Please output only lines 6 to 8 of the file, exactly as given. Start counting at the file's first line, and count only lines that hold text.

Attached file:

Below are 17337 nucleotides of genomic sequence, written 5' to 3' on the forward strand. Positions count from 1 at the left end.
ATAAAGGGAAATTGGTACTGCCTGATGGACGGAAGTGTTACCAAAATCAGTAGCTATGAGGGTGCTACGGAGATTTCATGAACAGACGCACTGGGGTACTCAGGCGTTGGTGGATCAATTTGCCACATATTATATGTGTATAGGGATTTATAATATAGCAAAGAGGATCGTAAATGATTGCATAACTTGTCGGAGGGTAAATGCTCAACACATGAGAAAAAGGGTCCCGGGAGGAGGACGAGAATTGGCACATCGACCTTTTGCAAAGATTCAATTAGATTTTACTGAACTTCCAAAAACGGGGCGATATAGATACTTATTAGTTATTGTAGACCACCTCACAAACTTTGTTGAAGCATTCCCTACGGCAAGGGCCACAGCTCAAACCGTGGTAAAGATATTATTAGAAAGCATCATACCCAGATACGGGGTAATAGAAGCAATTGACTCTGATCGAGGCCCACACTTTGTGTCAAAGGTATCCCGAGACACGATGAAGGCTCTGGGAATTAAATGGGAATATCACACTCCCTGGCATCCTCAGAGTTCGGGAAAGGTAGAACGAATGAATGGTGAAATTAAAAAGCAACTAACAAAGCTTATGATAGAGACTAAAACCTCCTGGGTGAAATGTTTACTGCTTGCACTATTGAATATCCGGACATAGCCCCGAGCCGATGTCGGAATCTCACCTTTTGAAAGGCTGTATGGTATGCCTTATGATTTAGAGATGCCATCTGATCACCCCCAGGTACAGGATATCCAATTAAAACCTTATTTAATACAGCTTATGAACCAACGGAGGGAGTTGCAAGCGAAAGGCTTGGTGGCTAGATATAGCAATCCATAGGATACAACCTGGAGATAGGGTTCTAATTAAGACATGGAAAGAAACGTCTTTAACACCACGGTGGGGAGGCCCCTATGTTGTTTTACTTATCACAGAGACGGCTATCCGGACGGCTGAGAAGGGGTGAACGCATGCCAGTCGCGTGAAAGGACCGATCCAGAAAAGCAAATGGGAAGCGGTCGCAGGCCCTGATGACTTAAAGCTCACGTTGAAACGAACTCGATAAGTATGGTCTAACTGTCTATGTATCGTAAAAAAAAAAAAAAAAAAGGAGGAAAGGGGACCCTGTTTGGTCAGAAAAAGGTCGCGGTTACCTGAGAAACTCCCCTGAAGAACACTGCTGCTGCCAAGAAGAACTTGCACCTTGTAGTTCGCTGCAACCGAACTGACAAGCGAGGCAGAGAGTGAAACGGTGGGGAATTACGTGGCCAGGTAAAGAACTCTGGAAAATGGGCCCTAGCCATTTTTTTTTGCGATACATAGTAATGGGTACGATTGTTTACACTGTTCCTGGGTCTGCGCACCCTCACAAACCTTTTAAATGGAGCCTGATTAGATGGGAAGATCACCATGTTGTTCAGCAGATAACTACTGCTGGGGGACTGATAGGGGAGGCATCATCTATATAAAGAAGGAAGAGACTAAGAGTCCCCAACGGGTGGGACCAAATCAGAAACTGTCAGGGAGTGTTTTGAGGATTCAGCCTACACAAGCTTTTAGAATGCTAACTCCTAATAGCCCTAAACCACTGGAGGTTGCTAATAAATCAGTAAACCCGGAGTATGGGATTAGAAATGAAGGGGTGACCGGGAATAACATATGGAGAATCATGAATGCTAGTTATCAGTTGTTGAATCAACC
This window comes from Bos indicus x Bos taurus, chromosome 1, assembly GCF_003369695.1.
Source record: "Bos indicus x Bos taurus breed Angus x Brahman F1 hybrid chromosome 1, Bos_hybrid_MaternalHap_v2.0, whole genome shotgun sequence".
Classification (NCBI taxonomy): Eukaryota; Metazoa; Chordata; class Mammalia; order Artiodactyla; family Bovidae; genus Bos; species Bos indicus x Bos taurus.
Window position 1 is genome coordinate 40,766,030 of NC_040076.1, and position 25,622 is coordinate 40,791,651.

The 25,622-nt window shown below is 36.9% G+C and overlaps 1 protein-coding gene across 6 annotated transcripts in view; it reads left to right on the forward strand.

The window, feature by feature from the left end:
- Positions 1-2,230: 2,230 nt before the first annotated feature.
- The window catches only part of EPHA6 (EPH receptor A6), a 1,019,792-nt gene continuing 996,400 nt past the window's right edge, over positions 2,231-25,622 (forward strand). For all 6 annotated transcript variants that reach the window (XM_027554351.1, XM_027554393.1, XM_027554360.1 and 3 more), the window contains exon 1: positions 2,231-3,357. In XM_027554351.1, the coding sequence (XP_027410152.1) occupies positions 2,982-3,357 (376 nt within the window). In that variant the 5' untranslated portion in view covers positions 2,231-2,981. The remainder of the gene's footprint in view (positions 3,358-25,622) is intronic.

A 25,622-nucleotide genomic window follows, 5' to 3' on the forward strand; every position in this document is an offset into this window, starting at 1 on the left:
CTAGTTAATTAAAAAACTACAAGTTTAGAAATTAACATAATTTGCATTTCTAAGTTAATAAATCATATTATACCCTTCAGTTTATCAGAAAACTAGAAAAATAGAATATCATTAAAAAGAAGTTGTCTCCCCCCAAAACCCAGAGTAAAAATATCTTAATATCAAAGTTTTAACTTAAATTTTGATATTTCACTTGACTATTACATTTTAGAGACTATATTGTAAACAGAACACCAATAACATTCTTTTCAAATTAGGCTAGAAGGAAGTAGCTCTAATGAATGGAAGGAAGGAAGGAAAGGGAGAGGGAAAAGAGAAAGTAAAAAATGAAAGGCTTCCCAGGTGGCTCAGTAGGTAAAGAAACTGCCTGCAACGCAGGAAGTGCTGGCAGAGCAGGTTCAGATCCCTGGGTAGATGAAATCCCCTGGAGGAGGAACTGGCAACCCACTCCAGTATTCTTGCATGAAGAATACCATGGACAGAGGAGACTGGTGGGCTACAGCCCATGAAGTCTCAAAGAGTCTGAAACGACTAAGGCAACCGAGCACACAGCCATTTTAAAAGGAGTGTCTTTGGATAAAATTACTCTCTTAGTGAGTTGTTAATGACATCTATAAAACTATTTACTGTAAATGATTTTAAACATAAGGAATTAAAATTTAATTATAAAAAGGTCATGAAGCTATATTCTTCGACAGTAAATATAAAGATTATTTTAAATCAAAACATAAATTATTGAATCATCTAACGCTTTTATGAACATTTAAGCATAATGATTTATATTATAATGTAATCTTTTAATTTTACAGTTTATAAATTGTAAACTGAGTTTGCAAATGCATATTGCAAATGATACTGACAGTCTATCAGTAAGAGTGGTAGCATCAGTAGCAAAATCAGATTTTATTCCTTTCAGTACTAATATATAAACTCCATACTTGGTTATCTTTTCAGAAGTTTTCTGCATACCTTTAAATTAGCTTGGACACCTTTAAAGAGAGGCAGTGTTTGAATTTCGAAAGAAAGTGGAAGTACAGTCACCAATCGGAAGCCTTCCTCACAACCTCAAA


Window position 1 is genome coordinate 40,766,030 of NC_040076.1, and position 25,622 is coordinate 40,791,651.

The 25,622-nt window shown below is 36.9% G+C and overlaps 1 protein-coding gene across 6 annotated transcripts in view; it reads left to right on the forward strand.

The window, feature by feature from the left end: